Readers emailed me last week to tell me about an amusing coincidence regarding Tim Huckaby, news editor for our Windows Web Solutions UPDATE newsletter, and me. On the same day that last week's Windows & .NET Magazine UPDATE column "The Case for a Modular Windows" ran, Tim published a commentary in the Windows Web Solutions UPDATE called "A World Without Windows," in which he adopted an opposing argument regarding Windows modularization. For those readers who aren't familiar with Tim, he's a funny, intelligent writer who works closely with Microsoft. His insider knowledge means he's quite conversant with the technical concerns behind this topic.
Despite being on opposite sides of the modular Windows argument, Tim and I received similar reader feedback: Most of the people who wrote disagreed strongly with our opinions. I rely on feedback—both positive and negative. It's crucial to the continued success of this newsletter. However, I think many people who responded to my column misunderstood how a modular Windows would change things. Some people think a modular Windows would be a support nightmare; I think the opposite is true. Administrators could customize computing environments by specifying which components each Windows desktop uses. And administrators could use Microsoft's Auto Update and Windows Update technologies to offer users a choice between Microsoft solutions and third-party solutions when an application installation requires a certain technology. Or the installation routine could include the required technology, as often happens now, anyway.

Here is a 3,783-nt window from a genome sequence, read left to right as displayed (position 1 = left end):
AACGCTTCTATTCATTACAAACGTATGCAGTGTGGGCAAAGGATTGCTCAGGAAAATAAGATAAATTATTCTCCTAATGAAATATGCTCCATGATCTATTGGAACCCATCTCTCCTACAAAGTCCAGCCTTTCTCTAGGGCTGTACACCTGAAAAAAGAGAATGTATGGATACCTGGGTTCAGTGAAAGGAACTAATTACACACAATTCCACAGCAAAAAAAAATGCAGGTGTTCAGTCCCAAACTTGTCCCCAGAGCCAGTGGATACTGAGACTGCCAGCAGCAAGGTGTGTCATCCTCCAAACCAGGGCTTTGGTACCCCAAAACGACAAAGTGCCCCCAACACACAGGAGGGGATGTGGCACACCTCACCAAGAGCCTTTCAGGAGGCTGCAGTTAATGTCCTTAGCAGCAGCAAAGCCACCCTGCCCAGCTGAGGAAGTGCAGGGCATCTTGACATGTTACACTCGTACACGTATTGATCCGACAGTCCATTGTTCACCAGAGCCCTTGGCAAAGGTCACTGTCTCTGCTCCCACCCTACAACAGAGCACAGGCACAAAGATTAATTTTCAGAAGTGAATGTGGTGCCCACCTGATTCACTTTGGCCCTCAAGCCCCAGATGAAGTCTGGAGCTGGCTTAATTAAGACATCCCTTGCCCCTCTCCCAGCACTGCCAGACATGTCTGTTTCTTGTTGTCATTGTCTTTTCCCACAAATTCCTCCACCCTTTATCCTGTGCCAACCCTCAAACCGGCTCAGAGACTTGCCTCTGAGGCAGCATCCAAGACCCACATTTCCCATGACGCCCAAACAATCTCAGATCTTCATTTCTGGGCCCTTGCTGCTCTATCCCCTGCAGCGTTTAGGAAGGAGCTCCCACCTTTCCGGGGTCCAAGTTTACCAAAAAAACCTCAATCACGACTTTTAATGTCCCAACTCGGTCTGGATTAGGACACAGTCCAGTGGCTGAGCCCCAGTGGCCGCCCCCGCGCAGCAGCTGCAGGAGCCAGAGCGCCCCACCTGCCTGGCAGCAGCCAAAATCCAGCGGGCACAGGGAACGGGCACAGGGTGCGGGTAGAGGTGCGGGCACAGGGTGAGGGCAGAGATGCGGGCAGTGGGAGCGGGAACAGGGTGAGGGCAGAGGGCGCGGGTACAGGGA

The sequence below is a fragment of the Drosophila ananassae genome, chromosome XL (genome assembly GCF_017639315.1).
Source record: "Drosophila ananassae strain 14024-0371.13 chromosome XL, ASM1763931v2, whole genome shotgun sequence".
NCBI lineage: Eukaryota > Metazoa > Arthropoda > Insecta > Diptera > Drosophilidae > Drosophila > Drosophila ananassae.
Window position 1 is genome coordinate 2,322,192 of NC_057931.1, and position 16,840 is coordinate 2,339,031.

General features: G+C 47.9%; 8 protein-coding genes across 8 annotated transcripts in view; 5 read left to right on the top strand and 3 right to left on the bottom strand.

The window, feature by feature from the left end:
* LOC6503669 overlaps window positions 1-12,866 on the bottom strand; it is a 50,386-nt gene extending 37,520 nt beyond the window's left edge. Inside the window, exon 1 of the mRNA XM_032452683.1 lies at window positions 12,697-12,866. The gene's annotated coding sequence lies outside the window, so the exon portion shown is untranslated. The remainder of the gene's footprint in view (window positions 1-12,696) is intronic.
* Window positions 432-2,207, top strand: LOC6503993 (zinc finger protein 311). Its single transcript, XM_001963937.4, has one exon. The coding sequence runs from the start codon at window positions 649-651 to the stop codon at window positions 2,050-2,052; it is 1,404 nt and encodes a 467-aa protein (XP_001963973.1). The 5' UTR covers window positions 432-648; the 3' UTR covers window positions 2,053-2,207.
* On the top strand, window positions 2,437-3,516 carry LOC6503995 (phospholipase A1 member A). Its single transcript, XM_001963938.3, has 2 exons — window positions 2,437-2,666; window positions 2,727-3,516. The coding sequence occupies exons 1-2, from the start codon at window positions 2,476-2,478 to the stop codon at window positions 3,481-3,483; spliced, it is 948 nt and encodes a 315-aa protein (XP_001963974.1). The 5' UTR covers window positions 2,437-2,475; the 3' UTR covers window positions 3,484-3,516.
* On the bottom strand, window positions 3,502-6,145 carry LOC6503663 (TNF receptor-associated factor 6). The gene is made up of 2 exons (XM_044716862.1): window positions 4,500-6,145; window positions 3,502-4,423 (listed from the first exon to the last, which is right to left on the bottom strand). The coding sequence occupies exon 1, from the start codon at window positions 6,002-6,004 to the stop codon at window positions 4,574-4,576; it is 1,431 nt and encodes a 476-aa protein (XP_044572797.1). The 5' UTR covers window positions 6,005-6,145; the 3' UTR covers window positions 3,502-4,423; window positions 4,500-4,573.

Most of the technologies in question aren't core system services. Removing Windows Movie Maker (WMM) or Windows Media Player (WMP) wouldn't remove your ability to use Windows Media Audio (WMA) or Windows Media Video (WMV) content, for example. And Microsoft's decision to make Internet Explorer (IE) available in Add or Remove Programs in Windows XP doesn't remove the core rendering engine, just some icons and the .exe file. I have no idea why end-user applications such as WMM or WMP belong in Windows, while core services, such as antivirus protection, for example, remain the province of third-party vendors that have no understanding of Windows' inner workings.
My hopes for Windows might be idealistic, but I believe that Microsoft can easily modularize Windows and that that action will ultimately benefit all Microsoft's customers. I've reviewed the arguments against this plan, ruminated over possible incompatibilities and the general chaos that detractors believe will result, and I just don't buy it. Sorry, Tim.